Recommended Colors For Fire Trucks, Ambulances, And Police Cars

Overall, through the years, fire trucks, ambulances, and police cars have been pretty recognizable thanks to their appearance – namely, the paint job. But there are new designs, lighting systems, sirens, and paint colors on the horizon. Many of these have already been implemented in any number of cities, towns, states, etc.

But what makes one color better than another? Is it just a matter of taste, the desire to do something truly different, or is there a deeper seated reason for choosing the new colors we are seeing on emergency vehicles today? Let’s take a look at some of the fresh new paint jobs that have been suggested for emergency vehicles, how it was determined that these colors be used, and why.

Why Change Anything?

When firetrucks were on their way to an emergency, accidents between them and other motor vehicles numbered almost 15,000 in one year (2001). What could have caused this? Among other things, it turns out that one of the hardest colors for the human eye to detect is red – just the opposite of what one would expect. What could be easier to see than a big, bright, red truck?

Additionally, besides red, the other color that is most difficult for the human eye to detect is black. Any color in combination with either of these (i.e., black and white, red and white), rather than increasing visibility, enhances the camouflage effect.

Is There a Color That Is Best?

When it comes to the human eye, one of the most noticeable colors ends up being lime and yellow-green shades. This is even true during nighttime hours. Because of this, lime green is replacing red fire trucks in numerous departments.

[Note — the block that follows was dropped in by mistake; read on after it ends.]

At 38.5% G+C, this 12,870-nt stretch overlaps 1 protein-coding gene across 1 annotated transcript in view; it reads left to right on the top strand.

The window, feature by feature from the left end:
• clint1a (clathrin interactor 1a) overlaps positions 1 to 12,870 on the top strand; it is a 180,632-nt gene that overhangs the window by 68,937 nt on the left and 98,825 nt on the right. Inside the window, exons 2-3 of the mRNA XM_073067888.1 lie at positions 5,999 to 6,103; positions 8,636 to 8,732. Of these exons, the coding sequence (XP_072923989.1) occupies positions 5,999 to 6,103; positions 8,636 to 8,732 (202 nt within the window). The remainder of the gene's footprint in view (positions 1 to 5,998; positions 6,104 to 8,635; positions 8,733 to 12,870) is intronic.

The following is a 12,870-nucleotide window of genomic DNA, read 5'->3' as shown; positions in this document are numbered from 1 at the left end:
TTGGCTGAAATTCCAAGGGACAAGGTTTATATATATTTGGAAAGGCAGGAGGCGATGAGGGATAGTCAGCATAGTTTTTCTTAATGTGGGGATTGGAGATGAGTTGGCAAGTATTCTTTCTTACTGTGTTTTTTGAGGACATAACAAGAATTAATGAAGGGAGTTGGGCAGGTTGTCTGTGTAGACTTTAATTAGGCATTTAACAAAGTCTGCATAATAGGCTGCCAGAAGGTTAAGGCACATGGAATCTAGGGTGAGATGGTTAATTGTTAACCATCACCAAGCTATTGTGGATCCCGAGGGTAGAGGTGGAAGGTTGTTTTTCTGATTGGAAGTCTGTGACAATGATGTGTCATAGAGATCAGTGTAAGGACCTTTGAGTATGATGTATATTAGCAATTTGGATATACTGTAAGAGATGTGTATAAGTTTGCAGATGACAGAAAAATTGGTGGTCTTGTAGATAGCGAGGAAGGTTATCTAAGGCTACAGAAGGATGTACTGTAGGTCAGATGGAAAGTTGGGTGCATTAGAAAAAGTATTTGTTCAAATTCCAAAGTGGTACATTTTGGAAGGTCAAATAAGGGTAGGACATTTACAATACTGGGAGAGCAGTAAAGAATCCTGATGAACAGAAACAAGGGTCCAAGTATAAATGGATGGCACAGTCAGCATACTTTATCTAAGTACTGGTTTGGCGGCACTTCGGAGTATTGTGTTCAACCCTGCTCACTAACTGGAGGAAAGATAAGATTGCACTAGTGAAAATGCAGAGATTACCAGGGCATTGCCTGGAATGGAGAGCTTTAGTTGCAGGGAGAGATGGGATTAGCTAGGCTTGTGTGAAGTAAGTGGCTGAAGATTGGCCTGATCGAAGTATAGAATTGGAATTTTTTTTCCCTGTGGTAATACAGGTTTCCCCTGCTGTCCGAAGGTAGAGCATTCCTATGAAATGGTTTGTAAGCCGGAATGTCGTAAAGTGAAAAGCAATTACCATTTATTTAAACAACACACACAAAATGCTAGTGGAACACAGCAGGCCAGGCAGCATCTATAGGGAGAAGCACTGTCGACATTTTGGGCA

Is It Safer?

Okay, lime yellow (and variations thereof) is easy to see. But is it safer? A study was done by the Dallas Fire Department which resulted in at least two significant findings:

  • If an accident occurred involving a lime yellow truck, the risk of tow-away damage or injury was less than with different colored trucks.
  • When a comparison was made between lime yellow trucks and red (and red and white) firetrucks, the risk of multiple-vehicle accidents related to visibility showed that lime yellow trucks were three times less likely to be involved.

Note: In a comparison between red fire trucks and lime yellow trucks, in a study done previously, it was determined that red firetrucks were twice as likely to be involved in an accident at an intersection.

The Old-Fashioned Black and White

So, are the days of tried-and-true black-and-white police cars coming to an end? Since the 30s and 40s, this has been the look that everyone associated with the police, sheriff, etc. It’s going to take some time for people to get used to differently colored police cars. But what colors are these cars being switched to?

Some cities are going with all black or solid colors. But are those safer? It turns out that, both during the day and at night, black cars blend in exceedingly well with their background. Because of this, black-and-white is being returned to by some cities. Unfortunately, that may not be the best move for safety sake. Incredibly, the risk of visibility related accidents actually increases with black-and-white or two-tone cars. The reason for this is that the silhouette of the vehicle is broken up, which decreases visibility.

What About Lime Green Again?

If lime green is best for fire trucks, why not police cars? Good question! If not lime green, at least use a color scheme that is solid with added reflective material. If not lime green, what other solid colors are recommended? More visible than the old black and white cars are solid white, yellow, or cream colored cars.

Naturally, these color suggestions also would apply to ambulances. Mickey Genuine Parts can change the exterior look of your van or truck with Mickey skins. Make your vehicle as noticeable as today’s emergency vehicles! Contact us today to schedule a consultation or service at one of our conveniently located Mickey certified service centers throughout the United States.

Let’s keep truckin'.

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